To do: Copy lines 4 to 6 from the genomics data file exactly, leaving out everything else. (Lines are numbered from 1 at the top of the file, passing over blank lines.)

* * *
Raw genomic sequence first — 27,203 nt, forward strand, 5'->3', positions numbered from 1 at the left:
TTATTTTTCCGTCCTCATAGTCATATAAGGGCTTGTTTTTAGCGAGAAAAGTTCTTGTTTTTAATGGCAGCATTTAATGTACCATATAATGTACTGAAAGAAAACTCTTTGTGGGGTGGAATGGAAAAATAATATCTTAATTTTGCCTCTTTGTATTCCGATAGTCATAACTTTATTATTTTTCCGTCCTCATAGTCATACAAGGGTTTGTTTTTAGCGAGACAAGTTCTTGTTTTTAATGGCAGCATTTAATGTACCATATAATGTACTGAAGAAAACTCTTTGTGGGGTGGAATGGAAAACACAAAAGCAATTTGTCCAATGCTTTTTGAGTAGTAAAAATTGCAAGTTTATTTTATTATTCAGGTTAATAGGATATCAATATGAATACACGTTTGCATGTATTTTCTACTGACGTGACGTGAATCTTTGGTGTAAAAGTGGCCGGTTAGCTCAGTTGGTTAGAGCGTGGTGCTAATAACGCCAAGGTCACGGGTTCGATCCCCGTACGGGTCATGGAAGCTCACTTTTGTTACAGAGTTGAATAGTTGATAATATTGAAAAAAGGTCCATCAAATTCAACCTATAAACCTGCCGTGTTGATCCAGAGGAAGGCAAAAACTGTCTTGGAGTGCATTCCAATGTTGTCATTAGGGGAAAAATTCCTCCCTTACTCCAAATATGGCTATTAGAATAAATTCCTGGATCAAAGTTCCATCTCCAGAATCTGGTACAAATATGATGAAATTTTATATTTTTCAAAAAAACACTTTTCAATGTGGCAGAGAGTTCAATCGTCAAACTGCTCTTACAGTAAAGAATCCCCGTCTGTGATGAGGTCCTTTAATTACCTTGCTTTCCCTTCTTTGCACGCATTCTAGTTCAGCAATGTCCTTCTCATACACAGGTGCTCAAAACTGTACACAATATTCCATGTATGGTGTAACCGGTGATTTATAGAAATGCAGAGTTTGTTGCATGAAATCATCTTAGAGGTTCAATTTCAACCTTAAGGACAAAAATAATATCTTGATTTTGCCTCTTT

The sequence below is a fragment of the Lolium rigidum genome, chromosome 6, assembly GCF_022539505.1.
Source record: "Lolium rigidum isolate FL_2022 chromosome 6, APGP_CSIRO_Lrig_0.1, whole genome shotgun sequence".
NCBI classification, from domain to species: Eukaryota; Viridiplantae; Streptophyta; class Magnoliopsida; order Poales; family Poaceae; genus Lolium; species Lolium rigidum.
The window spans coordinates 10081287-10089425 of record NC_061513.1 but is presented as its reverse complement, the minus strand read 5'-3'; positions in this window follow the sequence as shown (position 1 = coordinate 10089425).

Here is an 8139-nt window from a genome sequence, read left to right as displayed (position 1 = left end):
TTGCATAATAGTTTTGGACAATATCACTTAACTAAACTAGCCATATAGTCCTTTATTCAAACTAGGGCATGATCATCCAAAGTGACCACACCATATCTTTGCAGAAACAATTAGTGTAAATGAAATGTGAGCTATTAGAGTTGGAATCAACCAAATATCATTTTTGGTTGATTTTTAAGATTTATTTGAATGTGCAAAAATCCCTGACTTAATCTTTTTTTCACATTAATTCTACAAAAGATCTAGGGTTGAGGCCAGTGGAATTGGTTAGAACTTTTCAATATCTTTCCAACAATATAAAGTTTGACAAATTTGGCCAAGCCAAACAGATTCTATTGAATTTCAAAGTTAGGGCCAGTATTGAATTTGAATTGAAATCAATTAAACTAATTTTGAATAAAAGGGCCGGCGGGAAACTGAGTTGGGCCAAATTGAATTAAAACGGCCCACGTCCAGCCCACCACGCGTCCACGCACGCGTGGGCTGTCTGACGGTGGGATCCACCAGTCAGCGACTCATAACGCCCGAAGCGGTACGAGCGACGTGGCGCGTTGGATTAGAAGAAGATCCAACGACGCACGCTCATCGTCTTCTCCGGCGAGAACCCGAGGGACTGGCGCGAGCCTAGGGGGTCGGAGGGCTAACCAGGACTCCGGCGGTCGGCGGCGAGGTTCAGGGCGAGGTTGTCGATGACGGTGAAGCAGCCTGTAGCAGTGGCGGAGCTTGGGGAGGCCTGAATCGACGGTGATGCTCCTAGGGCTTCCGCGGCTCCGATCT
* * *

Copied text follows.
Source record: "Lolium rigidum isolate FL_2022 chromosome 6, APGP_CSIRO_Lrig_0.1, whole genome shotgun sequence".
NCBI classification, from domain to species: Eukaryota; Viridiplantae; Streptophyta; class Magnoliopsida; order Poales; family Poaceae; genus Lolium; species Lolium rigidum.
The window spans coordinates 10081287-10089425 of record NC_061513.1 but is presented as its reverse complement, the minus strand read 5'-3'; positions in this window follow the sequence as shown (position 1 = coordinate 10089425).